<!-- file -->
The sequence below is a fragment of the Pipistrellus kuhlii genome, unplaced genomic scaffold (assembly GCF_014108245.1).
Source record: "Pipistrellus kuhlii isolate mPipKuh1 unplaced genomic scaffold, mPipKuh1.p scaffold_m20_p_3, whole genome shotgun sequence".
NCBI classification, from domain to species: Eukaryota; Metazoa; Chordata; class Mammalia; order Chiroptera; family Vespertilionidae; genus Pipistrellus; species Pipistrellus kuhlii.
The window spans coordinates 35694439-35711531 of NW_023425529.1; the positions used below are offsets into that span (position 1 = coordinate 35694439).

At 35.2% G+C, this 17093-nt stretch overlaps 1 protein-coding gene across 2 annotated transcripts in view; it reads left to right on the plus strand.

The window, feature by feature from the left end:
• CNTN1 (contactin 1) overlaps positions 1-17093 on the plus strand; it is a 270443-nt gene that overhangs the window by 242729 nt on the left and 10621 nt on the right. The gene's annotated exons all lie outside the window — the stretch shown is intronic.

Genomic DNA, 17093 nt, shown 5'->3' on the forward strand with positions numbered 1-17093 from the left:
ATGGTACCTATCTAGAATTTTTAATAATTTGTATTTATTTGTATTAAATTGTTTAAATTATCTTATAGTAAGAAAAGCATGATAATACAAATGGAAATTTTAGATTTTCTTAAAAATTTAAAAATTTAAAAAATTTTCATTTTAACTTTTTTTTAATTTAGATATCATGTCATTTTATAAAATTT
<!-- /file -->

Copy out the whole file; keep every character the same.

The sequence below is a fragment of the Pipistrellus kuhlii genome, unplaced genomic scaffold (assembly GCF_014108245.1).
Source record: "Pipistrellus kuhlii isolate mPipKuh1 unplaced genomic scaffold, mPipKuh1.p scaffold_m20_p_3, whole genome shotgun sequence".
NCBI classification, from domain to species: Eukaryota; Metazoa; Chordata; class Mammalia; order Chiroptera; family Vespertilionidae; genus Pipistrellus; species Pipistrellus kuhlii.
The window spans coordinates 35694439-35711531 of NW_023425529.1; the positions used below are offsets into that span (position 1 = coordinate 35694439).

At 35.2% G+C, this 17093-nt stretch overlaps 1 protein-coding gene across 2 annotated transcripts in view; it reads left to right on the plus strand.

The window, feature by feature from the left end:
• CNTN1 (contactin 1) overlaps positions 1-17093 on the plus strand; it is a 270443-nt gene that overhangs the window by 242729 nt on the left and 10621 nt on the right. The gene's annotated exons all lie outside the window — the stretch shown is intronic.

Genomic DNA, 17093 nt, shown 5'->3' on the forward strand with positions numbered 1-17093 from the left:
ATGGTACCTATCTAGAATTTTTAATAATTTGTATTTATTTGTATTAAATTGTTTAAATTATCTTATAGTAAGAAAAGCATGATAATACAAATGGAAATTTTAGATTTTCTTAAAAATTTAAAAATTTAAAAAATTTTCATTTTAACTTTTTTTTAATTTAGATATCATGTCATTTTATAAAATTT